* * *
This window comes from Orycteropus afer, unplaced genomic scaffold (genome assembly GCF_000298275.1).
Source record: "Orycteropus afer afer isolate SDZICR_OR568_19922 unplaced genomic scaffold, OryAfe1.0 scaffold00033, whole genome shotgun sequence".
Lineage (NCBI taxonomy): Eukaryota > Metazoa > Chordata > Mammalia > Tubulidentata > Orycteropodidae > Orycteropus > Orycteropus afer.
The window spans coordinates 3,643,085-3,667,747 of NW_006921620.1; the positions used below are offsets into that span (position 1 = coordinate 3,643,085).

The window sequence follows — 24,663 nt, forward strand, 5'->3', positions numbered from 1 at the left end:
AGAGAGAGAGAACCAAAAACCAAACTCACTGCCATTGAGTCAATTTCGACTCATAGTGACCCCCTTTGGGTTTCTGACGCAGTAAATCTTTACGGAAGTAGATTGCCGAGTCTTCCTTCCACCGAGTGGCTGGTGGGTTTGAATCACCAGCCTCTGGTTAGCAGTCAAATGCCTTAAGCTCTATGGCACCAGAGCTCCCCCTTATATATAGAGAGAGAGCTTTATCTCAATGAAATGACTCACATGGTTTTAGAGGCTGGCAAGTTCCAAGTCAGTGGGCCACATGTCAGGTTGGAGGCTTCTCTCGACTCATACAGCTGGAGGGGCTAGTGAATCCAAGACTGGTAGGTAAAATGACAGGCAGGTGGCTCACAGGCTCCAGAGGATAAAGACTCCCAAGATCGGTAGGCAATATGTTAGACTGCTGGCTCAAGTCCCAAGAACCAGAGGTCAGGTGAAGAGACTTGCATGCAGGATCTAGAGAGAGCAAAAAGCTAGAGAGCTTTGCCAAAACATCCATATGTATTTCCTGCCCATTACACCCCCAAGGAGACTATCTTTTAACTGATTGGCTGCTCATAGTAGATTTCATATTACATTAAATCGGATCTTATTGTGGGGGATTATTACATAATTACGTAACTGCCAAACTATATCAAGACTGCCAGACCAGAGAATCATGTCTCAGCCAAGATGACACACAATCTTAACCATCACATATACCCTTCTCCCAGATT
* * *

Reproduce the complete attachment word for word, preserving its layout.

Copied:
This window comes from Orycteropus afer, unplaced genomic scaffold (genome assembly GCF_000298275.1).
Source record: "Orycteropus afer afer isolate SDZICR_OR568_19922 unplaced genomic scaffold, OryAfe1.0 scaffold00033, whole genome shotgun sequence".
Lineage (NCBI taxonomy): Eukaryota > Metazoa > Chordata > Mammalia > Tubulidentata > Orycteropodidae > Orycteropus > Orycteropus afer.
The window spans coordinates 3,643,085-3,667,747 of NW_006921620.1; the positions used below are offsets into that span (position 1 = coordinate 3,643,085).

The window sequence follows — 24,663 nt, forward strand, 5'->3', positions numbered from 1 at the left end:
AGAGAGAGAGAACCAAAAACCAAACTCACTGCCATTGAGTCAATTTCGACTCATAGTGACCCCCTTTGGGTTTCTGACGCAGTAAATCTTTACGGAAGTAGATTGCCGAGTCTTCCTTCCACCGAGTGGCTGGTGGGTTTGAATCACCAGCCTCTGGTTAGCAGTCAAATGCCTTAAGCTCTATGGCACCAGAGCTCCCCCTTATATATAGAGAGAGAGCTTTATCTCAATGAAATGACTCACATGGTTTTAGAGGCTGGCAAGTTCCAAGTCAGTGGGCCACATGTCAGGTTGGAGGCTTCTCTCGACTCATACAGCTGGAGGGGCTAGTGAATCCAAGACTGGTAGGTAAAATGACAGGCAGGTGGCTCACAGGCTCCAGAGGATAAAGACTCCCAAGATCGGTAGGCAATATGTTAGACTGCTGGCTCAAGTCCCAAGAACCAGAGGTCAGGTGAAGAGACTTGCATGCAGGATCTAGAGAGAGCAAAAAGCTAGAGAGCTTTGCCAAAACATCCATATGTATTTCCTGCCCATTACACCCCCAAGGAGACTATCTTTTAACTGATTGGCTGCTCATAGTAGATTTCATATTACATTAAATCGGATCTTATTGTGGGGGATTATTACATAATTACGTAACTGCCAAACTATATCAAGACTGCCAGACCAGAGAATCATGTCTCAGCCAAGATGACACACAATCTTAACCATCACATATACCCTTCTCCCAGATT